Hurricanes Irma and Maria hit Puerto Rico in September 2017. Maria, the more destructive of the two, devastated the island in myriad ways. It wiped out Puerto Rico's electrical grid, leaving 3 million people without power — the biggest outage in U.S. history. It caused $100 billion in damage, and recent estimates from Harvard University, published in the New England Journal of Medicine, put the number of fatalities at 2,975. After the disaster, Professor Ivis Garcia Zambrana, AICP, PhD, went back to the island she grew up on to help create long-term planning partnerships that would lead to a more resilient Puerto Rico. In this episode of Resilience Roundtable, she sits down with host Jim Schwab, FAICP, to provide a context for how vulnerable Puerto Rico was before the storms: its government was more than $70 billion in debt and its failing electrical grid was already causing blackouts. Garcia Zambrana details the aftermath of the storm, but she also tells Schwab about the planning work that happened — and continues to happen — post-Maria. Several plans were culled into one, and a fiscal plan was put together. The two planners discuss the positive developments happening on the ground, such as how the community resilience program strengthens towns by granting funds to local planning organizations, but also where work still needs to be done to get into step with the new economic and disaster recovery plan. Their nuanced discussion paints a portrait of a complex situation: one in which great strides in rebuilding and recovery have been made, but great strides in hazard mitigation still need to happen.
27 minutes | a year ago
Resilience Roundtable: After the Camp Fire, Part 2
In a two-part episode, Bill Siembieda, AICP, PhD, talks with Butte County, California, planning staff about the aftermath of the 2018 Camp Fire — one of the deadliest and costliest wildfires in the state's history, with 85 casualties and more than 50,000 people evacuated from their homes. Part II of these conversations features Tim Snellings, director of development services for Butte County. Tim details the logistics of the cleanup process, and the two planners discuss how the town of Paradise, which was hardest hit by the disaster, might replan their community. Tim outlines some of the ways county staff might get creative with incentives and programs as they make updates to their general plan. He also underscores the challenges facing communities in the area and how urgent the need is for every jurisdiction facing these realities to update their plan now. [It's] essential that you be prepared for the disaster that's coming, that you don't shortcut on your general plan ... You're thinking that, “Oh, we'll get to it someday.” You need to get to it now. You need to find funding now to update your safety elements and do your hazard mitigation planning now. — Tim Snellings, Director of Development Services, Butte County (California) Bill Siembieda, AICP, PhD, is professor of city and regional planning at California Polytechnic State University in San Luis Obispo.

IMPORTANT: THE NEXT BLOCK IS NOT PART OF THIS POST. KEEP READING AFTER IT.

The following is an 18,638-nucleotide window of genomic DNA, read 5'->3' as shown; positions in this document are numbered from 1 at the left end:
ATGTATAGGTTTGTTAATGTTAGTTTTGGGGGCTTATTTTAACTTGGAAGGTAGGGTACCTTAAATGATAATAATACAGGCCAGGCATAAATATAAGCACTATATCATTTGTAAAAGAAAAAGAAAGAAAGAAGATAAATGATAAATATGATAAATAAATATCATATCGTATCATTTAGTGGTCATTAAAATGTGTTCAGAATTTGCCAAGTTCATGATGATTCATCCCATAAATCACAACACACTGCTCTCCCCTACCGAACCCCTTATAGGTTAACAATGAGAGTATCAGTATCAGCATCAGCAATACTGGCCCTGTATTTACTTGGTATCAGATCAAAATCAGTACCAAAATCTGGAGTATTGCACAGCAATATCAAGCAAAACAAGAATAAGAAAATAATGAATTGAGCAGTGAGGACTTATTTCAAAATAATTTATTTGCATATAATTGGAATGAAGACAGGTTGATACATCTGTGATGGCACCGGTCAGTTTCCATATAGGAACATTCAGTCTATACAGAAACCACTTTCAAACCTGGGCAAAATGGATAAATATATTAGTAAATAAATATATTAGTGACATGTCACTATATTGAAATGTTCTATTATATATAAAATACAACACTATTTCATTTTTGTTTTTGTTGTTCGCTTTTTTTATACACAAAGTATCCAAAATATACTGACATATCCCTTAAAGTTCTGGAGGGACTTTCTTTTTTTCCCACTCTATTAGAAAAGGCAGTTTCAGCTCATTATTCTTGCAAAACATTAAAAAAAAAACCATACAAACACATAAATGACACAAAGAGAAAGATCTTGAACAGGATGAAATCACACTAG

41 minutes | a year ago
Resilience Roundtable: After the Camp Fire, Part 1
In a two-part episode, Bill Siembieda, AICP, PhD, talks with Butte County, California, planning staff about the aftermath of the 2018 Camp Fire — one of the deadliest and costliest wildfires in the state's history, with 85 casualties and more than 50,000 people evacuated from their homes. Part I of these conversations features Dan Breedon, AICP, principal planner for Butte County. Dan describes how people throughout the county had a dire need for temporary housing the very day the fire began on November 8, 2018; he also talks about how the creation of an urgency ordinance became paramount. Dan explains why the specific topography of the area added to their challenges, as well as what the most critical land-use issues are now that the disaster has occurred. Ultimately, listeners learn about how, in the wake of this disaster, local agencies are focusing on improving resilience and adopting better land-use policies, not simply on maintaining a swift response strategy. Bill Siembieda, AICP, PhD, is professor of city and regional planning at California Polytechnic State University in San Luis Obispo.